Commercial crop pollination and bee health

By Andy Welch

Commercial crop pollination is essential to the human food supply chain, and honeybees are brilliant at it. However, modern, unsustainable farming methods are seriously affecting bee health. Solutions are available; they just need to be implemented.

Why do honeybees make ideal commercial crop pollinators?

The lives of honeybees are pretty straightforward, with summers spent mainly collecting nectar and pollen to make honey and bee bread and most of the winter spent inside the hive living off their food stores. And while individual honeybees typically only live long enough to experience a few weeks of this cycle, the colony continuously adapts to the changing weather and food supply throughout the year. The colony not only changes in size, with much larger colonies in summer, but the workforce’s makeup also changes during the year, with more drones, foragers and scouts in summer and primarily bees dedicated to heating the hive in winter.

Beehives are often described as a super-organism. While each contributor bee makes relatively simple decisions, these combine to form an intelligent hive mind capable of making fast decisions and solving complex problems. This group-think and dependence on each other also make honeybees ideal for commercial crop pollination, as entire honeybee colonies can be transported to provide targeted pollination where they are most needed.

The risks to bee health

The ancient Egyptians first used this idea, using the Nile to transport beehives between their crops. It has become a multi-million dollar industry, with some crops in the USA entirely dependent on commercial bees for pollination. California, for example, has very few native bees but produces around 82% of the world’s almonds, so this requires the help of billions of commercial bees, who are transported yearly to California for the pollination season; This is not only vital for the production of healthy almond crops but also provides valuable extra income to beekeepers. Renting their bees for the pollination season can help beekeepers make up for the profits from the sales of honey, which are often eroded by cheap imports and fake honey.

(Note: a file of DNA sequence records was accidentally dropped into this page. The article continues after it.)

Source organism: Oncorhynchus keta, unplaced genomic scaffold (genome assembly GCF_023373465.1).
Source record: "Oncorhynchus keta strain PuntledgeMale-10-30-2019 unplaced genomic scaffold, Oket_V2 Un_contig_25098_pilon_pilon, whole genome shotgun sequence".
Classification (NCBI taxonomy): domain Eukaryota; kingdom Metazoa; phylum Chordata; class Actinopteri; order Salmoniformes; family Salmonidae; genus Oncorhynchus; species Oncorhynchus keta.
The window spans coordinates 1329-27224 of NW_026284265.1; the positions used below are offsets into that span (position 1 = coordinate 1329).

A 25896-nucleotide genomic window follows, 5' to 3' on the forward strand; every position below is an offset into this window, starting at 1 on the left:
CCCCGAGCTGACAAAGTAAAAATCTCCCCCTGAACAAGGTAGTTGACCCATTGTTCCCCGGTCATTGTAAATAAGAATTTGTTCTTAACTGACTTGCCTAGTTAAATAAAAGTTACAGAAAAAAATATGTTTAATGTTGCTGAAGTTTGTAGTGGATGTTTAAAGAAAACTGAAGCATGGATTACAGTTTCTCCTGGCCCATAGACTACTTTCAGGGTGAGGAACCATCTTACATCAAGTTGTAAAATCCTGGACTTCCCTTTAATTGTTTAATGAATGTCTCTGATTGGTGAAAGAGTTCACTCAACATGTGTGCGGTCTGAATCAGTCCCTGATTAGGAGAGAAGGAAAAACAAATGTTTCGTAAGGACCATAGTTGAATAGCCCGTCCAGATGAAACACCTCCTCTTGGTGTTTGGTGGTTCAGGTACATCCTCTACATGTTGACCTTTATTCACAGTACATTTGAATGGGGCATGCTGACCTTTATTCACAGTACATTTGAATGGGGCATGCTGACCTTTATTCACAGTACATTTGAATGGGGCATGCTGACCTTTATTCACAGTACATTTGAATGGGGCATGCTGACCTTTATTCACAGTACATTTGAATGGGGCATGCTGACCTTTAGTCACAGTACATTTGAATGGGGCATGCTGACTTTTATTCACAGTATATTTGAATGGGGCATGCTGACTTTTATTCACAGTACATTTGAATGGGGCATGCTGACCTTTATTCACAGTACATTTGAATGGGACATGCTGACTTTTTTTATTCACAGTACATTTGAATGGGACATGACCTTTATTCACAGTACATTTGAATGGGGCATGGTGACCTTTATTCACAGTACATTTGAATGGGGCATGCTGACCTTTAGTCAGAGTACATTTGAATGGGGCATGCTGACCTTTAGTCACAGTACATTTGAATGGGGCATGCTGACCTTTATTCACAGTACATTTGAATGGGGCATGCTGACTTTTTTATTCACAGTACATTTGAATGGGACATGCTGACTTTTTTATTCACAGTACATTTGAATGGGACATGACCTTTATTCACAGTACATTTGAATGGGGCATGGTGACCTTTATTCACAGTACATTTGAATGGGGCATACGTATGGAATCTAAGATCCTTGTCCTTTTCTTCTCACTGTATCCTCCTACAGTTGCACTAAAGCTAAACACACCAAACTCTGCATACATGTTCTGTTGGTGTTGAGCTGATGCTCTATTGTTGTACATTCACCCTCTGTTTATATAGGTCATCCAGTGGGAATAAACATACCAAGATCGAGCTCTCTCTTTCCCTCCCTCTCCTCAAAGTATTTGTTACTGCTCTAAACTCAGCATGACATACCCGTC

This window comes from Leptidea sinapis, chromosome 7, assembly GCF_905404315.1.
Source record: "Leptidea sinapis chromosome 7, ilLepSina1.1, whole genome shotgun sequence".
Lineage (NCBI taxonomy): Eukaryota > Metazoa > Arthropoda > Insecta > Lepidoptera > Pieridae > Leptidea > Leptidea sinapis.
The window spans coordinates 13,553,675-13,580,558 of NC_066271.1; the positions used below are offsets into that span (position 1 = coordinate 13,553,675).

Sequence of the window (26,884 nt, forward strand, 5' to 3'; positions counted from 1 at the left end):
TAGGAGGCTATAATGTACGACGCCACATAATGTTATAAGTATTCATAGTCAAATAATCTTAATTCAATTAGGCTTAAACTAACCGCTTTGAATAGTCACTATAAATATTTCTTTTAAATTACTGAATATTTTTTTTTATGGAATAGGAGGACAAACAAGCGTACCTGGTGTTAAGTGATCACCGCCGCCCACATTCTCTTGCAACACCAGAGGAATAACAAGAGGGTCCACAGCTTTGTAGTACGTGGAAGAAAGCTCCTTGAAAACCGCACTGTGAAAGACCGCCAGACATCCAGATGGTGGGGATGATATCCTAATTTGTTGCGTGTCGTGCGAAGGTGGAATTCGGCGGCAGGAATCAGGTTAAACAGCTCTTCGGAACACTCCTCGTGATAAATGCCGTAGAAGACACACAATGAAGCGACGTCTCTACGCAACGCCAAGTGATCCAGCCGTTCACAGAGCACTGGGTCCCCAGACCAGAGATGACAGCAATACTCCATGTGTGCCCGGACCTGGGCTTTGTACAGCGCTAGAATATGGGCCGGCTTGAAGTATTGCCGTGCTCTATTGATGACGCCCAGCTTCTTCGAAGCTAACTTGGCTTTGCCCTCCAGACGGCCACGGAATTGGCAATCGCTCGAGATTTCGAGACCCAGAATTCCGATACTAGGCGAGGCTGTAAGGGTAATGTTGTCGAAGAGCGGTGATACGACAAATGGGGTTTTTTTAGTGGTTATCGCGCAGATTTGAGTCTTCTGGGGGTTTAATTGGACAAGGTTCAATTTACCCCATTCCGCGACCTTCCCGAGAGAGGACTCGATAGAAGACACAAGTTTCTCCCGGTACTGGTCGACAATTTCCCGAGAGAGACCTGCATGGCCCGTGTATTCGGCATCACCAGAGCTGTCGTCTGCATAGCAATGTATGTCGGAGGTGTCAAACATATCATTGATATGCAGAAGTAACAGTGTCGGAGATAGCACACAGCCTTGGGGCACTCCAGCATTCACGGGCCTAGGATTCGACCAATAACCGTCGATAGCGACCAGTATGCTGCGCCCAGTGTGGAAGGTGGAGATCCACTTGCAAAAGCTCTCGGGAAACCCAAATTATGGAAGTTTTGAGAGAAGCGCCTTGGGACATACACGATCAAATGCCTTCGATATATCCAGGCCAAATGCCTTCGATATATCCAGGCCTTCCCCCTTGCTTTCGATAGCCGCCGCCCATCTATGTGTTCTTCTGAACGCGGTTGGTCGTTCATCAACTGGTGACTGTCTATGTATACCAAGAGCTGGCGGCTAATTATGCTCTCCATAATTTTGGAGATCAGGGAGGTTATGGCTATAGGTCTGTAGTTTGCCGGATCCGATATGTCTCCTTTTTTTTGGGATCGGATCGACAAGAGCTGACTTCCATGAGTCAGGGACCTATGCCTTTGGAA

But even with billions of dollars depending on honeybees, they still face multiple risks.

Transporting bees into new environments, where sometimes the only food available for miles is a single crop and where pesticides are constantly used, stresses the bees. And with over 70% of all the commercial bees in the USA arriving in one place for the almonds season and then returning home, the bees are at far greater risk of catching and spreading diseases and parasites; This has resulted in commercial honeybees dying in more significant numbers than ever.

It also impacts native bees, who lose their natural habitats to commercial farm crops but compete for food with commercial bees.

So while commercial pollination provides an essential part of our food supply chain, it also creates a potential long-term risk to bee health.

So how could things be improved?

Possible solutions include tighter regulations on the use of pesticides, mandating large mono-crop farms to include more diverse habitats, and mandating better food labelling to force food producers to act more sustainably and allow consumers to make more informed choices regarding the sustainability of the food they buy.

In the meantime, cutting-edge agri-tech organisations like BeeHero, BeeWise and Apic are working alongside leading academic institutions like The University of Reading to continue the essential scientific research into the pollination process to provide a better understanding of the delicate natural balance between crops, native habitats and pollinators.


Andy Welch is a data and analytics specialist, who provides technology and data science support to The World Bee Project. This includes helping to manage the World Hive Network data sets as well as providing analytics support for The World Bee Project's global research projects